*Things I consumed today:

2 dry, toasted waffles (around noon)

Sheetz 6-inch cheesesteak hoagie and a cup of mac ’n cheese (around 8:00 PM)

Coffee, lots (continuously)

*Oh yes, I’ve still got work to do. I’m getting bloody hammered. Hammered into the ground. This is going to be a short one. I didn’t even read any of my comics yet. Oh boy, still more work ahead of me. Oh.

*Here’s a really nice appreciation of Guardian #4, from Marc Singer. It’s one of my favorite issues of the Seven Soldiers project too, and Marc has a lot of great insights.

*Ok, back into the thick of it! I’ll have stuff tomorrow.


Quieting down a little.

*I punted on this yesterday (must maintain the purity of my Howard Chaykin essays) but nothing can hold it back for long:


Full Moon Fever (you know the premise by now)

All Star Batman & Robin the Boy Wonder #2 (if Miller's gonna laugh all the way to bank, might as well laugh along with him!)

Desolation Jones #3

You Ain't No Dancer #1 (new themed anthology, some good bits)

Time2, City of Tomorrow (Howard Chaykin, then and now)

My fix is in.

*It’s light, right? I’ve got little money, honey…


Strangehaven Vol. 3: Conspiracies: Wait a minute - did issue #18 come out yet? I don’t think so; writer/artist Gary Spencer Millidge’s site seems to indicate that this new trade (the first in half a decade for this delay-prone title), collecting issues #13-18, was to be released simultaneously with the pamphlet format issue #18. But only the trade is on Diamond’s list for this week. Very odd. Well, I guess those of us intent on getting all of the Strangehaven trades (and really, you should be getting Strangehaven in some form or another, although if you haven’t read it yet I don’t see why you’d want to bother with the pamphlets since you pretty much have to start at the beginning to get any sort of impact out of it - regardless, the book is really quite an excellent pastoral mystery thingy, loaded with eccentric villagers and strange magic and secret societies and murder and a very English atmosphere) will have a little bonus for a week or two. The trade will also sport an intro by Dave Gibbons.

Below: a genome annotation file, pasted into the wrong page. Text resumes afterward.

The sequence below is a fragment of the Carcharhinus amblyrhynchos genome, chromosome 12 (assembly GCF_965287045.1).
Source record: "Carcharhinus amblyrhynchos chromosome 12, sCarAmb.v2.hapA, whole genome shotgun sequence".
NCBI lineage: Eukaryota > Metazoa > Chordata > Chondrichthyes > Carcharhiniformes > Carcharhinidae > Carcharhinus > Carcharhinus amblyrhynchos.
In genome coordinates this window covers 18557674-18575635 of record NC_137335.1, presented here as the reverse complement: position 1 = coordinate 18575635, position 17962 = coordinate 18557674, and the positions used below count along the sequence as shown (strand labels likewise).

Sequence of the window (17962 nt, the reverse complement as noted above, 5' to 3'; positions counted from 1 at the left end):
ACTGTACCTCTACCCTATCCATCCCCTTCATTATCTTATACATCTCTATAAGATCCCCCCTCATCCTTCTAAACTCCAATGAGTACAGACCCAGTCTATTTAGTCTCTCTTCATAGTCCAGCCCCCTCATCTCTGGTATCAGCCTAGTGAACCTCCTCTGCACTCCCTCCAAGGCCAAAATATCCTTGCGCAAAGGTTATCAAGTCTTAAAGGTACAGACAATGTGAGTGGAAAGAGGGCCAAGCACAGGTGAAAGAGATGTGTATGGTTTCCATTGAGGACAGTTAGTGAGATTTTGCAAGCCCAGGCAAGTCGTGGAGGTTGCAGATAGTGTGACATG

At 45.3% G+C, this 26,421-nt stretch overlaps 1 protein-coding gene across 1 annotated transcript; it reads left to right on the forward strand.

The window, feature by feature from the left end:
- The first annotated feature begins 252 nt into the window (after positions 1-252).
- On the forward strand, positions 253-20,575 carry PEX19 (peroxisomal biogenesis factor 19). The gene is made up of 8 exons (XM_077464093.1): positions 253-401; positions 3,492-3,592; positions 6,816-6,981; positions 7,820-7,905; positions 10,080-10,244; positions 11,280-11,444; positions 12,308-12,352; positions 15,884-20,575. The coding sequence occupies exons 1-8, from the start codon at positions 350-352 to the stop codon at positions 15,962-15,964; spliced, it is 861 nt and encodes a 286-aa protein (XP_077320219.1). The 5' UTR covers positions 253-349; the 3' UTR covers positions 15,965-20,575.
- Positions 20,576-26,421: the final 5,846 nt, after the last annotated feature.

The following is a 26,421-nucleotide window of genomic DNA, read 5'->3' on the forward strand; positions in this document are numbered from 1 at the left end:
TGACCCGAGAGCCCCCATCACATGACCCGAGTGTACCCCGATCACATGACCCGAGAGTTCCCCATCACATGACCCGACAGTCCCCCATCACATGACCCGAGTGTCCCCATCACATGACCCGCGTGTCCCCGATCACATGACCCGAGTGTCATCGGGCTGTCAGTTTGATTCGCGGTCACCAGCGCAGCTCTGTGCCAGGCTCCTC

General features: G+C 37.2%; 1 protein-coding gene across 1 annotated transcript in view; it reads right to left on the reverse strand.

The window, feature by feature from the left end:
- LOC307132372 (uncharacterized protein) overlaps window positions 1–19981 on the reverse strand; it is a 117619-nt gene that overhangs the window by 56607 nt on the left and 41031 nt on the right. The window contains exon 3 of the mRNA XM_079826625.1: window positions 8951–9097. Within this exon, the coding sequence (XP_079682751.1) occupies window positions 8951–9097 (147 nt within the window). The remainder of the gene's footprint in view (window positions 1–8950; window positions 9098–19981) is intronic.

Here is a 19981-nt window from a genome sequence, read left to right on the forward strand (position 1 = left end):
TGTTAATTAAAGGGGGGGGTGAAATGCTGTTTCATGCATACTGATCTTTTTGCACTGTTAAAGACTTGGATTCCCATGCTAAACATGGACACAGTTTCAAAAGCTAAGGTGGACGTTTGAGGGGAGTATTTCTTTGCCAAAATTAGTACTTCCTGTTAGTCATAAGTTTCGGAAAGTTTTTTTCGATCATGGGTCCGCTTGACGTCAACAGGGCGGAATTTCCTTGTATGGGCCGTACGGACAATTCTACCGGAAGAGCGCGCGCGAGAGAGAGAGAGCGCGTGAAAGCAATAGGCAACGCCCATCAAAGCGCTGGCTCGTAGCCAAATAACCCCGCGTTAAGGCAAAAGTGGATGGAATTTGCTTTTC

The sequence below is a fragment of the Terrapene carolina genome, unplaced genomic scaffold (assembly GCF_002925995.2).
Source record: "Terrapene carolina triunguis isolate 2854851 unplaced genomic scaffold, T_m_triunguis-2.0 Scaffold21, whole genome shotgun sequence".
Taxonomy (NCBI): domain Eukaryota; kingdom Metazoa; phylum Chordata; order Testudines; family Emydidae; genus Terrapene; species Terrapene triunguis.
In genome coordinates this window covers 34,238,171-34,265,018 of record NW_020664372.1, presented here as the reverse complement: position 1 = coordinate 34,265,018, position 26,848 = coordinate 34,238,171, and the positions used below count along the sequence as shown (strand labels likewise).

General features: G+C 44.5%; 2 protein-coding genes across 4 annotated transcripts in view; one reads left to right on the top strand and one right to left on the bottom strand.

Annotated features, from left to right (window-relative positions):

Acme Novelty Library: Not issue #16, but Pantheon’s collection of issues #7 and #15, now pressed to the loving bosom of the Direct Market. I actually dreamt about this book last night; it wasn’t all I dreamt of, but it was sort of a comics-themed interlude in the middle of a larger dream. I was at Barnes and Noble, and there was a whole rack devoted to new comics hardcovers and paperbacks, and I was horrified to discover that Pantheon had released the book in digest size. But then I saw a different book titled The Best of Newspaper Comics 1900-1918 and I was pretty happy, even though it was the same size and shape as Fantagraphics' Dennis the Menace series (old comics need to be big!). That book may not really exist, but luckily this Acme thing should be in the same unwieldy gargantuan format as the issues it collects, just as nature intended.

God the Dyslexic doG #4 (of 4, technically): Well, here’s what seems to be the last pamphlet-format issue of this neat miniseries from writers Brian and Phillip Phillipson and Alex Nino, though it now seems that an issue #5 can be expected, though only in the upcoming trade collection of the series, which will also sport full color (the pamphlets were all b&w). So keep that info in mind.